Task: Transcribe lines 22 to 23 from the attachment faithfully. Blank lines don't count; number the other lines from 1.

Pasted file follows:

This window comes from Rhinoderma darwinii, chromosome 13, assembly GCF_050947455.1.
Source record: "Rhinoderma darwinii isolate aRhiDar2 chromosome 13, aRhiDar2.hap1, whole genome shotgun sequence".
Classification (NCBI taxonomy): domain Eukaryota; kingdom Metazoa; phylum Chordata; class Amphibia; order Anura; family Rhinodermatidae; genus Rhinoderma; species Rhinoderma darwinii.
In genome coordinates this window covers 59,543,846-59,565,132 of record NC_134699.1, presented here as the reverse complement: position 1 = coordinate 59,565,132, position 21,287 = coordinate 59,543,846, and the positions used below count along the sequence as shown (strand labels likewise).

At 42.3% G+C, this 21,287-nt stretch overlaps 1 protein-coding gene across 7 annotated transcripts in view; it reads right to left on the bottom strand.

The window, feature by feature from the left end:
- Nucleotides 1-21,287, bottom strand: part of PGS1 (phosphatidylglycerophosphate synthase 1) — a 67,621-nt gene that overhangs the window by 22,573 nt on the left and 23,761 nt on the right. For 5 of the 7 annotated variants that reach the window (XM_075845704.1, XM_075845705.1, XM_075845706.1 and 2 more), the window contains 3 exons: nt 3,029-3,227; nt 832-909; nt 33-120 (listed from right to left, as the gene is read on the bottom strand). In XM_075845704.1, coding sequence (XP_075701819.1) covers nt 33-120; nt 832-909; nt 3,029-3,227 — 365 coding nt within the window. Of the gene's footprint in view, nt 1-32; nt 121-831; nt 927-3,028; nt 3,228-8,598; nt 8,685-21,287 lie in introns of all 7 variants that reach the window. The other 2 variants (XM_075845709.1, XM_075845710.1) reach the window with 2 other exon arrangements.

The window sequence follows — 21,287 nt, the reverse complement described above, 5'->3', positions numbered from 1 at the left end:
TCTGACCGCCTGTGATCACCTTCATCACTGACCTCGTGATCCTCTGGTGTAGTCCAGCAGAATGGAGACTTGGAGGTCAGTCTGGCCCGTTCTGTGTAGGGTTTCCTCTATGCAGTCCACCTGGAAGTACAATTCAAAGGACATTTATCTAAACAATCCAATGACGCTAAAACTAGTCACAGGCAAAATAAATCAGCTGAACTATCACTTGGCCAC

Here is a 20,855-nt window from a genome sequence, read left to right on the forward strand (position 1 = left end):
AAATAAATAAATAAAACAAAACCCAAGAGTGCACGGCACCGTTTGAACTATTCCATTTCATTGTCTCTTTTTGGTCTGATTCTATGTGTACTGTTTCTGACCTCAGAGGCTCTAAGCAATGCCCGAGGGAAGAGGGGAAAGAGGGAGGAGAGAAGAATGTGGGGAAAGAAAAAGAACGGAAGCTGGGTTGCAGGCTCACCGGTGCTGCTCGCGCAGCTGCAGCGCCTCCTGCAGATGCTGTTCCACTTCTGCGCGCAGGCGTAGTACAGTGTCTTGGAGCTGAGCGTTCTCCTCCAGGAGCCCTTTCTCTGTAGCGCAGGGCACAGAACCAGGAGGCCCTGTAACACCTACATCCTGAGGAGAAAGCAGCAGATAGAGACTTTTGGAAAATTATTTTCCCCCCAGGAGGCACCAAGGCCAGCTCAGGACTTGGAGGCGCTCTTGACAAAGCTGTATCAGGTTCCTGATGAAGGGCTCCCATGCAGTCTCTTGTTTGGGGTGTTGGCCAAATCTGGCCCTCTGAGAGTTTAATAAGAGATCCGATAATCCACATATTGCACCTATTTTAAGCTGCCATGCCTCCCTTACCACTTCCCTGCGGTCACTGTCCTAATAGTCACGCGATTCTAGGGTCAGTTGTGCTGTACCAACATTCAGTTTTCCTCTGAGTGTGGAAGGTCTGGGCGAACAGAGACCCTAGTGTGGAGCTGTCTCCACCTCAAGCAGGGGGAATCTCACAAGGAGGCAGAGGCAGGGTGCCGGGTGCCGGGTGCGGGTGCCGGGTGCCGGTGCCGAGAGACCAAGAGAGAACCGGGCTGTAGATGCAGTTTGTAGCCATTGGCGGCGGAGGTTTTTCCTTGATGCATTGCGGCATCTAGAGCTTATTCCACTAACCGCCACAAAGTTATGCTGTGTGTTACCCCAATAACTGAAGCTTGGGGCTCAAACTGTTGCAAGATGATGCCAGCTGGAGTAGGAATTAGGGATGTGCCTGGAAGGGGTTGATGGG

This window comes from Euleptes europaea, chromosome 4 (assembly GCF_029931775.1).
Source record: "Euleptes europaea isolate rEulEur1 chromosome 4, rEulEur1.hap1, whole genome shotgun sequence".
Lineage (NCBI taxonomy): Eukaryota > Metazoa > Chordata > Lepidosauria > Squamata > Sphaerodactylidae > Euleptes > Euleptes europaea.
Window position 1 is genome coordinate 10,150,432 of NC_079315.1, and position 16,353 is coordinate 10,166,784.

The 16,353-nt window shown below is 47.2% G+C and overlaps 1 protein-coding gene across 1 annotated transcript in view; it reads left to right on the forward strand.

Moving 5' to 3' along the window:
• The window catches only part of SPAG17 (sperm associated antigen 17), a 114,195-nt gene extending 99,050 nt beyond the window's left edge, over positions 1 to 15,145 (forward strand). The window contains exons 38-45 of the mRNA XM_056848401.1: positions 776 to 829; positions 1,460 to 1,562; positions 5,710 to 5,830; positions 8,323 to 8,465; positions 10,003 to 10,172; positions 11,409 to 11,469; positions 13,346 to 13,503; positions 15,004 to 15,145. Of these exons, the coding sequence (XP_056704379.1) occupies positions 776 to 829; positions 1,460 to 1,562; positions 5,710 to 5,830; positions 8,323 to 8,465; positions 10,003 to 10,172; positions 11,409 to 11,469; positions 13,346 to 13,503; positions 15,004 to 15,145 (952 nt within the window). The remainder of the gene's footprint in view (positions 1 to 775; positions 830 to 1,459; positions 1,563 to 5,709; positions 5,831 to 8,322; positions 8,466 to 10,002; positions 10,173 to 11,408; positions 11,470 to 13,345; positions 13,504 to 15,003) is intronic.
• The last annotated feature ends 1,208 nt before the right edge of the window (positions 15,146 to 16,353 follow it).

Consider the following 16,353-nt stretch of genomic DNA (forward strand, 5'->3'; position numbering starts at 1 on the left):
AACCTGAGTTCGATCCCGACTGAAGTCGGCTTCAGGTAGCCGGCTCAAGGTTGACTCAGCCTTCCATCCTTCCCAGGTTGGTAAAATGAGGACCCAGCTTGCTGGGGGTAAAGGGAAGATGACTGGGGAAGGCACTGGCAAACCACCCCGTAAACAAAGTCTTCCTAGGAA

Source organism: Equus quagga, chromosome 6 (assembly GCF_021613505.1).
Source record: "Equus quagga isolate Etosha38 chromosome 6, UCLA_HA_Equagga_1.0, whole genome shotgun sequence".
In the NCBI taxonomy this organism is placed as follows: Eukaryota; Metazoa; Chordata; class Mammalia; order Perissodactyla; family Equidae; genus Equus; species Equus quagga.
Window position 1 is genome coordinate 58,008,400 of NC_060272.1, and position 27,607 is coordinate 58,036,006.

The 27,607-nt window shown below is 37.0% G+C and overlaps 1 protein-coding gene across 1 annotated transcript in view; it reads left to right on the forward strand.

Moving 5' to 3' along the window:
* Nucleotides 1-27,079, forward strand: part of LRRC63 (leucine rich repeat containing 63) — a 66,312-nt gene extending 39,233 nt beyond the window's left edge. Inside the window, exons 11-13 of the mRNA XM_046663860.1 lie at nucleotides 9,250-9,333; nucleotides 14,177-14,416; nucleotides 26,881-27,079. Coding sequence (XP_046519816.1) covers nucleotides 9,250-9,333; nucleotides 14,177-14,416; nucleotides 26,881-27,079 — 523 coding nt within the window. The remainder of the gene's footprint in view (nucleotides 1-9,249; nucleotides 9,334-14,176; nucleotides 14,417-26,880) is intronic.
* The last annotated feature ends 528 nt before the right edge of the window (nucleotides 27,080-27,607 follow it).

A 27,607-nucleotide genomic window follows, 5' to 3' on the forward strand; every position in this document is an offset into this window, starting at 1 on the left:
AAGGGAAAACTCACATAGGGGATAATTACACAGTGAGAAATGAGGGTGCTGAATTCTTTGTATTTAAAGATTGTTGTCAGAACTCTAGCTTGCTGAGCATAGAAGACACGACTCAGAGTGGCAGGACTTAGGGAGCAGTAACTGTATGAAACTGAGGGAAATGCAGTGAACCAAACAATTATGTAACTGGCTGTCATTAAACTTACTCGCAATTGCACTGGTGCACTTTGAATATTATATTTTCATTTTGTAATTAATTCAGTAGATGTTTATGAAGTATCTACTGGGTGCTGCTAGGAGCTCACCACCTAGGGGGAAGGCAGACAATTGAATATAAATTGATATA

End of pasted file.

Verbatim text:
Source organism: Equus quagga, chromosome 6 (assembly GCF_021613505.1).
Source record: "Equus quagga isolate Etosha38 chromosome 6, UCLA_HA_Equagga_1.0, whole genome shotgun sequence".